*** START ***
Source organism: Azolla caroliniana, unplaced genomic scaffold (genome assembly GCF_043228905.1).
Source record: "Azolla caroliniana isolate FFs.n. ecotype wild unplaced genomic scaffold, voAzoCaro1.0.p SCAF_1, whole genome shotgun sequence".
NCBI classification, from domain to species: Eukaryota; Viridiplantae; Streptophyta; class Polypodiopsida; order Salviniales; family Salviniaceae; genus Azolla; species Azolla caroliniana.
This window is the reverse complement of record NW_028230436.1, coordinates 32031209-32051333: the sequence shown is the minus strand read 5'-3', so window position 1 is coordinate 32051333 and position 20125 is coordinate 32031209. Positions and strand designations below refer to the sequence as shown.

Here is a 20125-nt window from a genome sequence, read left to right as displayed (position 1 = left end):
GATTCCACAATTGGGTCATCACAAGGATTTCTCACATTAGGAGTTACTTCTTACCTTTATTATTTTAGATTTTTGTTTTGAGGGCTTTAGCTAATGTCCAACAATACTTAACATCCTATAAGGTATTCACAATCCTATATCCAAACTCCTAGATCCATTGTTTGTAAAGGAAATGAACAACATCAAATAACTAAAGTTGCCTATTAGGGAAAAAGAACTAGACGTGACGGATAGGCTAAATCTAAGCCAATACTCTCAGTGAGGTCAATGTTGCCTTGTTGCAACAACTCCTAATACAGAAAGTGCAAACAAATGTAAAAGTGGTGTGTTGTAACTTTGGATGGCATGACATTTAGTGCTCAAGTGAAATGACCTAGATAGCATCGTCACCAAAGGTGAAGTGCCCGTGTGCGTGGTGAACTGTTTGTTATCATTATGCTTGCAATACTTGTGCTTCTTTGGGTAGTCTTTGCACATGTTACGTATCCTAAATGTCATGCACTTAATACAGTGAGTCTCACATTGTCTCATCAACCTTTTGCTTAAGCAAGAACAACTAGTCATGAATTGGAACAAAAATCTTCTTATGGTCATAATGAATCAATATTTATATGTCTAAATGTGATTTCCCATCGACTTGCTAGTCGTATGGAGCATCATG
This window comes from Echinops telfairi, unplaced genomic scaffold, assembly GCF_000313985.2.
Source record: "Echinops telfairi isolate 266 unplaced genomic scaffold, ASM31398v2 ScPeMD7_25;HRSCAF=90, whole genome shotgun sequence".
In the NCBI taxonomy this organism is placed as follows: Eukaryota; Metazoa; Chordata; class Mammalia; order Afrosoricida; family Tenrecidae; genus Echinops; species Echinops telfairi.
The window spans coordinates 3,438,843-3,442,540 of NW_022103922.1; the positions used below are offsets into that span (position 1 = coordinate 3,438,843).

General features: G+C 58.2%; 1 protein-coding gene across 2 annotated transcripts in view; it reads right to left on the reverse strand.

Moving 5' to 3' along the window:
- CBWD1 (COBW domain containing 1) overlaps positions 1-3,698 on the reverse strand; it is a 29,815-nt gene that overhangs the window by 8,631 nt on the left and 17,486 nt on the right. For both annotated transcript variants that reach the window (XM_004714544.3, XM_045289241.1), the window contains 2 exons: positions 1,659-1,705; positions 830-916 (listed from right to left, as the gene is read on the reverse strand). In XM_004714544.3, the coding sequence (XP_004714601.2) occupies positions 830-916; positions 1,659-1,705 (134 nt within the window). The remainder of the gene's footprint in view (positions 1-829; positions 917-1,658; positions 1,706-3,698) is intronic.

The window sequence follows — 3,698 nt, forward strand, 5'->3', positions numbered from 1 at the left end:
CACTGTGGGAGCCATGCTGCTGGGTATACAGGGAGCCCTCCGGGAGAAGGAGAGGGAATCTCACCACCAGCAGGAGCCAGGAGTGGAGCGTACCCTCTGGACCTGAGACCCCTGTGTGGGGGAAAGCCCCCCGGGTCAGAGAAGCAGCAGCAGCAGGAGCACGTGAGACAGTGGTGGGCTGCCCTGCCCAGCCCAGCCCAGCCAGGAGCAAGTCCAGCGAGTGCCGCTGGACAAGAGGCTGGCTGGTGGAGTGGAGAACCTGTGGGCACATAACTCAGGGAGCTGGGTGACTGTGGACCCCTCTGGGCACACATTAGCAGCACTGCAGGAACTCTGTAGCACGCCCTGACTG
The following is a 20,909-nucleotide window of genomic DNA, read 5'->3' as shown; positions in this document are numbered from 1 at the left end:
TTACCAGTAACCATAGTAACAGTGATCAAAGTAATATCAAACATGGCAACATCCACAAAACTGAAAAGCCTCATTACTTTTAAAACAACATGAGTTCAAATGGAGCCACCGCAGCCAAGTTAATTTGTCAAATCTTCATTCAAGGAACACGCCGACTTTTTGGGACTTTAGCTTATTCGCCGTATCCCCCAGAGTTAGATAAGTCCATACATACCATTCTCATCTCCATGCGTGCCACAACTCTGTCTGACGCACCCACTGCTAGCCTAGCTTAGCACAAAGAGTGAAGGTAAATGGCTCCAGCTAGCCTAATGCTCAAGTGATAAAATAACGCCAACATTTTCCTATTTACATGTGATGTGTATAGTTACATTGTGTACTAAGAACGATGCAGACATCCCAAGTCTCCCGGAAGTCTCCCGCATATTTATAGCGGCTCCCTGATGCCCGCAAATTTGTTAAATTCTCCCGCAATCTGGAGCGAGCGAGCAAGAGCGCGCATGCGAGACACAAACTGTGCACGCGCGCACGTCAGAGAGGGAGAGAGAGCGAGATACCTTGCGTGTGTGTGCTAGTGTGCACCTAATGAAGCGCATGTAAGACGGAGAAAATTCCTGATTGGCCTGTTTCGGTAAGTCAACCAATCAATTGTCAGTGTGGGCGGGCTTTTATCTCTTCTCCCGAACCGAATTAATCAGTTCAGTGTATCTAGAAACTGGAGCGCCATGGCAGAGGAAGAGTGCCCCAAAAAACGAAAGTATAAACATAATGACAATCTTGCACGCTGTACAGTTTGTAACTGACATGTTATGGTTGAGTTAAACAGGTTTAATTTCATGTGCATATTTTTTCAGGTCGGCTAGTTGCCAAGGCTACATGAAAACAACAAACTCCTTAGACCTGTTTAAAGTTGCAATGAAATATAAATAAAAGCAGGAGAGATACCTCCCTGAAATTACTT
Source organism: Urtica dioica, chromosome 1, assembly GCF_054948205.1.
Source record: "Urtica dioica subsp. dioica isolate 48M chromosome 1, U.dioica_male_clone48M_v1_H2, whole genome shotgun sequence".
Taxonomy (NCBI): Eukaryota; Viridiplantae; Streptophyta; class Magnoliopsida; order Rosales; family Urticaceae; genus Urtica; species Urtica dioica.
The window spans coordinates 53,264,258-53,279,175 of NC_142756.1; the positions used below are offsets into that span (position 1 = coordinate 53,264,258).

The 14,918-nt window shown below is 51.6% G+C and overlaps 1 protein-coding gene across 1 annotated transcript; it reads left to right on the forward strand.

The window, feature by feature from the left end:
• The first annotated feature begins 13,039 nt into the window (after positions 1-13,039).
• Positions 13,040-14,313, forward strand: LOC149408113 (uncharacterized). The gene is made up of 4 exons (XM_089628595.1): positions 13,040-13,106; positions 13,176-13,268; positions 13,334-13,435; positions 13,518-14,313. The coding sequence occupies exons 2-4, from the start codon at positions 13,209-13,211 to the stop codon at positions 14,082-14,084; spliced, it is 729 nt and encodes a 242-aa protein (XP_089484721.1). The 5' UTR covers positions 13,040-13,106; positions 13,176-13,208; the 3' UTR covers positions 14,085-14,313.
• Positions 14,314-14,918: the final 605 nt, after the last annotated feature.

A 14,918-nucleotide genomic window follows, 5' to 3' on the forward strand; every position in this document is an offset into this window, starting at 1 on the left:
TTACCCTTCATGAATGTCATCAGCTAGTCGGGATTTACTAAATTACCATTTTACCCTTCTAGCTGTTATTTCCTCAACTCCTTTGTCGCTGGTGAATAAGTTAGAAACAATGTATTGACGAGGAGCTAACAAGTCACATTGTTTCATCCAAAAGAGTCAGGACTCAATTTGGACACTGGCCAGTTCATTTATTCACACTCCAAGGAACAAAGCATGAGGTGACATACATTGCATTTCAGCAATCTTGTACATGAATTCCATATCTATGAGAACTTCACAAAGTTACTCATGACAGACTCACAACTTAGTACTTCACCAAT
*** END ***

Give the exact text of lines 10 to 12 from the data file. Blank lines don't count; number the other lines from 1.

The window spans coordinates 3,438,843-3,442,540 of NW_022103922.1; the positions used below are offsets into that span (position 1 = coordinate 3,438,843).

General features: G+C 58.2%; 1 protein-coding gene across 2 annotated transcripts in view; it reads right to left on the reverse strand.

Moving 5' to 3' along the window: